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Plastic surgery

Origami-inspired surgical robots sliced down to size

Image credit: Dreamstime

Harvard University researchers have used an origami-inspired technique to enhance the precision and control of teleoperated surgical robots.

Minimally invasive laparoscopic surgery – in which tools and a tiny camera are inserted into small incisions to perform operations – has rendered surgery markedly safer over the past half-century.

Recently, surgical robots have been introduced to operating theatres to assist surgeons by allowing them to manipulate many tools at once with better precision, flexibility and control than was previously possible.

However, these robotic systems are so large that they often take up an entire room, with tools much larger than the delicate biological structures on which they operate.

In an effort to bring surgical robots down to size, Professor Robert Wood from Harvard’s Wyss Institute for Biologically Inspired Engineering has been working with Sony to create a miniaturised remote centre of motion manipulator: a “mini-RCM”. The robot is the size of a tennis ball and weighs barely as much as a penny coin.

Wood and Sony engineer Hiroyuki Suzuki used a manufacturing technique (“MEMS”) developed in Wood’s laboratory in which materials are deposited in layers and bonded together, then laser-cut in a pattern which allows for a 3D shape to “pop up” out of the structure. This technique hugely simplifies the production of tiny, complex structures which would be impractical to mass produce by hand.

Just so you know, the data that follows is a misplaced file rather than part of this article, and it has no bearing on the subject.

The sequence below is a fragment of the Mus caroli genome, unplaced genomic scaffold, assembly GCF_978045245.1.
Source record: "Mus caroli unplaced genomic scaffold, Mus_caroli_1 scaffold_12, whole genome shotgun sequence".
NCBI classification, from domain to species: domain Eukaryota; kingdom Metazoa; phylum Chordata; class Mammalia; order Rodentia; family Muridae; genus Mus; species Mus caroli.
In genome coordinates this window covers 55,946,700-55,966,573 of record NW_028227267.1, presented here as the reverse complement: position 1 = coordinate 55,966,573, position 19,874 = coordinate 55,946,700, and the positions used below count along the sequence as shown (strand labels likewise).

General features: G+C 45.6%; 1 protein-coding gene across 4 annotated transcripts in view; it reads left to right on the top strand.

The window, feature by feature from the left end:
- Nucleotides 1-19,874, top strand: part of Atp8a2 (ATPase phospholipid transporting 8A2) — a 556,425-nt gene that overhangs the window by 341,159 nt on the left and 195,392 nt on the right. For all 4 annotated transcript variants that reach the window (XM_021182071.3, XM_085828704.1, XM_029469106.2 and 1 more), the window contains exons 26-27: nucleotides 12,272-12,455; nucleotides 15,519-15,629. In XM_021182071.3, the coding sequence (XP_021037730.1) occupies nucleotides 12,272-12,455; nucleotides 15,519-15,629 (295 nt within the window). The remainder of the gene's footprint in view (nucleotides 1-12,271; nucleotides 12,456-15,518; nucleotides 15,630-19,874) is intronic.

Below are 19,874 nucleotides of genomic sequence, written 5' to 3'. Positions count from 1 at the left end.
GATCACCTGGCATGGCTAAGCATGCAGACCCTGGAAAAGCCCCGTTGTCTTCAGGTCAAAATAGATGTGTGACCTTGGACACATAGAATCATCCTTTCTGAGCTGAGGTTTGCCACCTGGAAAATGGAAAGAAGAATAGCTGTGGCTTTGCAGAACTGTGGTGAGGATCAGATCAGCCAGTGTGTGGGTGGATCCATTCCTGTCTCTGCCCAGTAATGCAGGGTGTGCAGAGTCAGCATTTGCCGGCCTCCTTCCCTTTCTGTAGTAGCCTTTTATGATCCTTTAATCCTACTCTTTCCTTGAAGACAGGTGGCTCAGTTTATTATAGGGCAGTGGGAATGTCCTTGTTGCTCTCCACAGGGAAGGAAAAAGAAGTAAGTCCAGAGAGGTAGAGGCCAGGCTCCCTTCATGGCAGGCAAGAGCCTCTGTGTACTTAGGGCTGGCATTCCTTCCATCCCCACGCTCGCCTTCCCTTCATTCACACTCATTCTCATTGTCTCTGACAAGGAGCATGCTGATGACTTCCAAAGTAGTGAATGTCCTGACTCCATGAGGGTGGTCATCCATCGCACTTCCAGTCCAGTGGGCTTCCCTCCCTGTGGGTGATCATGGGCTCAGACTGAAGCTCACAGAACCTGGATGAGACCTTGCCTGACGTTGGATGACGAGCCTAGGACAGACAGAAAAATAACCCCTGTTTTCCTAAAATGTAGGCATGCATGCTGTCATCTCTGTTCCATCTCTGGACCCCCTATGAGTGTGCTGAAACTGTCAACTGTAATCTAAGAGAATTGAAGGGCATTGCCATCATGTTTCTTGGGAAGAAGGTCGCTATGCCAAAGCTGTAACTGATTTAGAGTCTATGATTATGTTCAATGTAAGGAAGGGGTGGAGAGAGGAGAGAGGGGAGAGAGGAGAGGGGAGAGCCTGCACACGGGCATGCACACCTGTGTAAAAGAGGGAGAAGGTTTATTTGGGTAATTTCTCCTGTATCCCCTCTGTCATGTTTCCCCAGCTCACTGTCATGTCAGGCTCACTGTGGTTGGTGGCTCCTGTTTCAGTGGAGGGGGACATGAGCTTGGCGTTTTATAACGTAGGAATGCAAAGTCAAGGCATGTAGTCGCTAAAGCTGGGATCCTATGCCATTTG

They created a parallelogram shape for the main structure of the robot, then added three linear actuators (made from a piezoelectric ceramic which changes shape when an electrical field is applied) to control its movement: one to raise and lower it; one to rotate it, and one to extend and retract its tool. The result was a robot far smaller and lighter than alternative microsurgical devices.

The researchers connected the mini-RCM to a device which manipulates it in response to the movements of a user controlling a pen-like tool. The first test evaluated a human’s ability to trace a microscopic shape looking through a microscope; this showed that the mini-RCM significantly steadied the hand, reducing error by 68 per cent compared to manual operation.

The researchers then created a mock-up of a retinal vein cannulation – in which the surgeon must inject therapeutics into the veins at the back of the eyeball – with a silicone tube the same size as the retinal vein. Using the mini-RCM, they were able to puncture this tube without causing any local damage.

“The Pop-Up MEMS method is proving to be a valuable approach in a number of areas that require small yet sophisticated machines and it was very satisfying to know that it has the potential to improve the safety and efficiency of surgeries to make them even less invasive,” said Wood.

Wood and Suzuki aim to increase the force of the robot’s actuators to cover the maximum forces experienced during an operation and improve its positioning precision.

The report describing this work has been published in Nature Machine Intelligence.

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